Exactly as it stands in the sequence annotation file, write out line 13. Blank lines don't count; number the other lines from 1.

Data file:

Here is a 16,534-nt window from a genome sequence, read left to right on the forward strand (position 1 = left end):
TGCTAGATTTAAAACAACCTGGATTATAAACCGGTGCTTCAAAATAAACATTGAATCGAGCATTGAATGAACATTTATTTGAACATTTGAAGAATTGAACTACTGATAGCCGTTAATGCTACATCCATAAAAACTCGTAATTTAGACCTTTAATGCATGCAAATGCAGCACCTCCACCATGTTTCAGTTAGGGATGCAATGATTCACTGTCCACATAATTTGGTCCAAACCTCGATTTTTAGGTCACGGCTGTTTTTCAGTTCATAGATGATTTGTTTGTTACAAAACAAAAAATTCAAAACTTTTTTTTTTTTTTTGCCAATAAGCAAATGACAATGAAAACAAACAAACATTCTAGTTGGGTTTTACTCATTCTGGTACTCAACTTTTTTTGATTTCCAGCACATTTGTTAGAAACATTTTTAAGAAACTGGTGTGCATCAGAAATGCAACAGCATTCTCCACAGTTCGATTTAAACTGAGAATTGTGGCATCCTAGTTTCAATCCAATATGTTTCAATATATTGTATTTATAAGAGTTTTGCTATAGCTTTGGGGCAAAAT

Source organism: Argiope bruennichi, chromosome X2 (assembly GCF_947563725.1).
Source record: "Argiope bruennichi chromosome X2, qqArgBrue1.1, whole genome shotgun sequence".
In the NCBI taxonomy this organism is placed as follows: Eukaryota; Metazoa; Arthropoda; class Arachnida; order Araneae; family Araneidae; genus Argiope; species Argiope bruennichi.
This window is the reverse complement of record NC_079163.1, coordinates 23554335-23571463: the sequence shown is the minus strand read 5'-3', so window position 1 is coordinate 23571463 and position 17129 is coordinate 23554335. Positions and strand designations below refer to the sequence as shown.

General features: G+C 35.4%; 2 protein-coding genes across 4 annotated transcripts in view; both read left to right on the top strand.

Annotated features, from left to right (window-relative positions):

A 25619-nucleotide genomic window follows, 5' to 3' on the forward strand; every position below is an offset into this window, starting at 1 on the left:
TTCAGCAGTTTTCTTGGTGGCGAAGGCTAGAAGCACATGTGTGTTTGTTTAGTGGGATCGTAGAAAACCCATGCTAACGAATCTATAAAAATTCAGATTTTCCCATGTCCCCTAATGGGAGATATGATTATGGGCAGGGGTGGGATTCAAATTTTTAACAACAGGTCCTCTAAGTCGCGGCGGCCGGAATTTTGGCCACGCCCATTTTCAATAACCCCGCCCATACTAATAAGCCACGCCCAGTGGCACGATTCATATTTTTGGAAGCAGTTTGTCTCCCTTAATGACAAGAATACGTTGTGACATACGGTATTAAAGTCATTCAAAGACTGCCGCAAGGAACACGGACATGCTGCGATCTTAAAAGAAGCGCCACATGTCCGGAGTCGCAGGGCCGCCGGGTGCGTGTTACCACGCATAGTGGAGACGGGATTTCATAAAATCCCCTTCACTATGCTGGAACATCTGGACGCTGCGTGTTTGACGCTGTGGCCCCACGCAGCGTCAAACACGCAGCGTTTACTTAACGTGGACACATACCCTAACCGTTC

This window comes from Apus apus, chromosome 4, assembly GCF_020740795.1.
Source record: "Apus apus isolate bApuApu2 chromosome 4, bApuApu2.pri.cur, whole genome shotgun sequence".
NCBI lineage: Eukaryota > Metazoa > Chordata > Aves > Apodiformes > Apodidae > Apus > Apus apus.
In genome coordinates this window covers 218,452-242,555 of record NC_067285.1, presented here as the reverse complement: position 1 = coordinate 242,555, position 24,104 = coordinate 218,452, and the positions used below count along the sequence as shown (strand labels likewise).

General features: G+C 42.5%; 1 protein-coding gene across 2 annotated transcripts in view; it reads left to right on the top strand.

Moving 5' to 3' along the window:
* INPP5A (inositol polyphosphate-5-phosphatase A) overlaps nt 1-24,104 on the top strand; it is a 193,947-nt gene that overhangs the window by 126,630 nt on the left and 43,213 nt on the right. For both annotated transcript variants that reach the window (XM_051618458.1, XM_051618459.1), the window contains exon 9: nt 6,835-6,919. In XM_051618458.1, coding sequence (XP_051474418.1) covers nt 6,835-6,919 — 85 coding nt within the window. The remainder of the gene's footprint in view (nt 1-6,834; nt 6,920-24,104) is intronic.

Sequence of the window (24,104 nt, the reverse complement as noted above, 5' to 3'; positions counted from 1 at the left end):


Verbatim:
NCBI lineage: Eukaryota > Metazoa > Chordata > Aves > Apodiformes > Apodidae > Apus > Apus apus.